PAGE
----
I am learning through Shri Mahayogi and the teaching of Yoga, for example, that what we consider to be the factual knowledge within our mind, is actually all shaped by our perceptions of various experiences and how we categorize them in various levels of pleasing or displeasing. You and I may encounter the exact same situation. I may experience it positively, and then my mind will categorize it as “desirable.” You may experience it negatively, and then your mind will categorize it as “undesirable.” The situation itself is not necessarily either of those things, but based on each of our experiences, our minds will start to create respective beliefs about the same thing. And we will both believe our belief to be the true one! And of course, every time we encounter a similar situation, we won’t see it objectively at all, but through the lens of the belief we’ve already created. So much content of what is in our mind is created from seeing through these various lenses and establishing beliefs upon more beliefs that come to paint the background of our minds. Memory is the same way, it is just a shadow of a past experience. All of this seems to prevent us from being able to see and understand things as they are.

From what I am being taught through asana, I feel that we really do have the chance to start to challenge and test the validity of what we believe to be true, what we think we understand. We can test out pushing and going beyond the limits that our minds put in place for us, in simple ways. To give an example, with the long exhalation, the sensation may come, I need to inhale right now! Why? Because if I don’t, I might die!! The mind can be very dramatic that way. These aren’t necessarily thoughts or a dialogue that is happening in the mind, but like sensations that, if observed quietly, may reveal these beliefs hiding underneath.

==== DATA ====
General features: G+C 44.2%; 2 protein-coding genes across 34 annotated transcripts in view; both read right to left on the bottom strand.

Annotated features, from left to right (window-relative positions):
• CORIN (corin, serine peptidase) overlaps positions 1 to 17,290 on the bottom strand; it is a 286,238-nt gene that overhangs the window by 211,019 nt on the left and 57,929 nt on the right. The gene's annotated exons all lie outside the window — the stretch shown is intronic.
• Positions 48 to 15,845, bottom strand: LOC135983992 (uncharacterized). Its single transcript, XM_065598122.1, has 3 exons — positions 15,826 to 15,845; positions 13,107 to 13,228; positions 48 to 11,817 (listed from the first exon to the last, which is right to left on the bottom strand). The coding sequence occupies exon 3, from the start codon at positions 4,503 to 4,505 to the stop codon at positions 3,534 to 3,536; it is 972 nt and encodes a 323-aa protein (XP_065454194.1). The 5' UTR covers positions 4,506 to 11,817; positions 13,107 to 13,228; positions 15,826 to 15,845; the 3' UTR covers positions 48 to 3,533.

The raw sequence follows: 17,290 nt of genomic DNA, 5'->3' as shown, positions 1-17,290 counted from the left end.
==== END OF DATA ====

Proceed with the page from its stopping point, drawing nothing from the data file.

So then, we can challenge those beliefs in the practice of asana itself! Not by thinking or analyzing, but by using the physical body and the breath to do something differently. And see what happens. See if our limits are our limits, if what we believe to be true is true, through action. Observing and testing over and over, again and again. After all, no scientist collects only one sample of data!

We hold onto so many beliefs, including memories, that result in limitation and unnecessary stress for ourselves. Let’s follow the way Shri Mahayogi is leading us and let’s challenge and shake the very structure of that mechanism of the mind through practice of asana!

~ Sadhya

*

To be able to receive this teaching from Shri Mahayogi, and to receive the instruction in asana from Shri Mahayogi, whether we have received it directly from him, or are receiving it from him through his direct disciples, or both—is a BLESSING. No matter the way, it seems the authentic practice of asana coming from ancient times, with its original purpose of transforming the mind, is what Shri Mahayogi is making concrete and practicable for us!